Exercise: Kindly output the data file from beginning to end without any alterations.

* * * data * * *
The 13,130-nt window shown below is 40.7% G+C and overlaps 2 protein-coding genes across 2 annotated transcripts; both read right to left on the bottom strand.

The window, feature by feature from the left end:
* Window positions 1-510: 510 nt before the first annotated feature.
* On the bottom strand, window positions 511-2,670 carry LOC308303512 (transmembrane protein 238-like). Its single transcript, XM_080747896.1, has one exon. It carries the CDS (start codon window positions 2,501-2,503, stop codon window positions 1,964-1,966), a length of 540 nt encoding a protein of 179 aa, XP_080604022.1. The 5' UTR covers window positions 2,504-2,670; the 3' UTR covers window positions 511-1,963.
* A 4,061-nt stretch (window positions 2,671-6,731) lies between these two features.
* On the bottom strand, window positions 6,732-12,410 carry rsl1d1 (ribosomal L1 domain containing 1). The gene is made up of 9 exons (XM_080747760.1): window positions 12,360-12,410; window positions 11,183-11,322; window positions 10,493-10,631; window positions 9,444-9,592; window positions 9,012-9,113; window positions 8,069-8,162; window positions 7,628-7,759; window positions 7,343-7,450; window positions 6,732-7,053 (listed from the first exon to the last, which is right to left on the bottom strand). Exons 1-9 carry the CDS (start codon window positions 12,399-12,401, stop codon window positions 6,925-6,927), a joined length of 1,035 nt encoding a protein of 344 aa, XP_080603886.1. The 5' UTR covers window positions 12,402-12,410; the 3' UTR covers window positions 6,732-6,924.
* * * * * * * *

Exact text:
The 13,130-nt window shown below is 40.7% G+C and overlaps 2 protein-coding genes across 2 annotated transcripts; both read right to left on the bottom strand.

The window, feature by feature from the left end:
* Window positions 1-510: 510 nt before the first annotated feature.
* On the bottom strand, window positions 511-2,670 carry LOC308303512 (transmembrane protein 238-like). Its single transcript, XM_080747896.1, has one exon. It carries the CDS (start codon window positions 2,501-2,503, stop codon window positions 1,964-1,966), a length of 540 nt encoding a protein of 179 aa, XP_080604022.1. The 5' UTR covers window positions 2,504-2,670; the 3' UTR covers window positions 511-1,963.
* A 4,061-nt stretch (window positions 2,671-6,731) lies between these two features.
* On the bottom strand, window positions 6,732-12,410 carry rsl1d1 (ribosomal L1 domain containing 1). The gene is made up of 9 exons (XM_080747760.1): window positions 12,360-12,410; window positions 11,183-11,322; window positions 10,493-10,631; window positions 9,444-9,592; window positions 9,012-9,113; window positions 8,069-8,162; window positions 7,628-7,759; window positions 7,343-7,450; window positions 6,732-7,053 (listed from the first exon to the last, which is right to left on the bottom strand). Exons 1-9 carry the CDS (start codon window positions 12,399-12,401, stop codon window positions 6,925-6,927), a joined length of 1,035 nt encoding a protein of 344 aa, XP_080603886.1. The 5' UTR covers window positions 12,402-12,410; the 3' UTR covers window positions 6,732-6,924.